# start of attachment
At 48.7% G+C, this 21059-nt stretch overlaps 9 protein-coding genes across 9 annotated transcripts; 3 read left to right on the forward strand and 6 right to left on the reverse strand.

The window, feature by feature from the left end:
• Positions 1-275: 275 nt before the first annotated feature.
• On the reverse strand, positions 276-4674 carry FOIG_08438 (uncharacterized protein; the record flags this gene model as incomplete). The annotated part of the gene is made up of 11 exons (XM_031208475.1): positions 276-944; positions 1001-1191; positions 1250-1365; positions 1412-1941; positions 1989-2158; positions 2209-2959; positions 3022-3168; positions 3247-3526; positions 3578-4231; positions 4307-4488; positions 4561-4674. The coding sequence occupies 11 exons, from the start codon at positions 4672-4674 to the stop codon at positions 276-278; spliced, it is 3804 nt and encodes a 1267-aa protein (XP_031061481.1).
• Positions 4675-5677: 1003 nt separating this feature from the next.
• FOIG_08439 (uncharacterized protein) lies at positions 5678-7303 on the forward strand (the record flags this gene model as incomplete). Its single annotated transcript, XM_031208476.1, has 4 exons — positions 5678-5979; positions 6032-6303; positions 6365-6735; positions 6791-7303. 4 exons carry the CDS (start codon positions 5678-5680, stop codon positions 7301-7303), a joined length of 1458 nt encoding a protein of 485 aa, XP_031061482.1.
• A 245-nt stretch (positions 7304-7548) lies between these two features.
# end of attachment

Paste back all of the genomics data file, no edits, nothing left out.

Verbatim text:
At 48.7% G+C, this 21059-nt stretch overlaps 9 protein-coding genes across 9 annotated transcripts; 3 read left to right on the forward strand and 6 right to left on the reverse strand.

The window, feature by feature from the left end:
• Positions 1-275: 275 nt before the first annotated feature.
• On the reverse strand, positions 276-4674 carry FOIG_08438 (uncharacterized protein; the record flags this gene model as incomplete). The annotated part of the gene is made up of 11 exons (XM_031208475.1): positions 276-944; positions 1001-1191; positions 1250-1365; positions 1412-1941; positions 1989-2158; positions 2209-2959; positions 3022-3168; positions 3247-3526; positions 3578-4231; positions 4307-4488; positions 4561-4674. The coding sequence occupies 11 exons, from the start codon at positions 4672-4674 to the stop codon at positions 276-278; spliced, it is 3804 nt and encodes a 1267-aa protein (XP_031061481.1).
• Positions 4675-5677: 1003 nt separating this feature from the next.
• FOIG_08439 (uncharacterized protein) lies at positions 5678-7303 on the forward strand (the record flags this gene model as incomplete). Its single annotated transcript, XM_031208476.1, has 4 exons — positions 5678-5979; positions 6032-6303; positions 6365-6735; positions 6791-7303. 4 exons carry the CDS (start codon positions 5678-5680, stop codon positions 7301-7303), a joined length of 1458 nt encoding a protein of 485 aa, XP_031061482.1.
• A 245-nt stretch (positions 7304-7548) lies between these two features.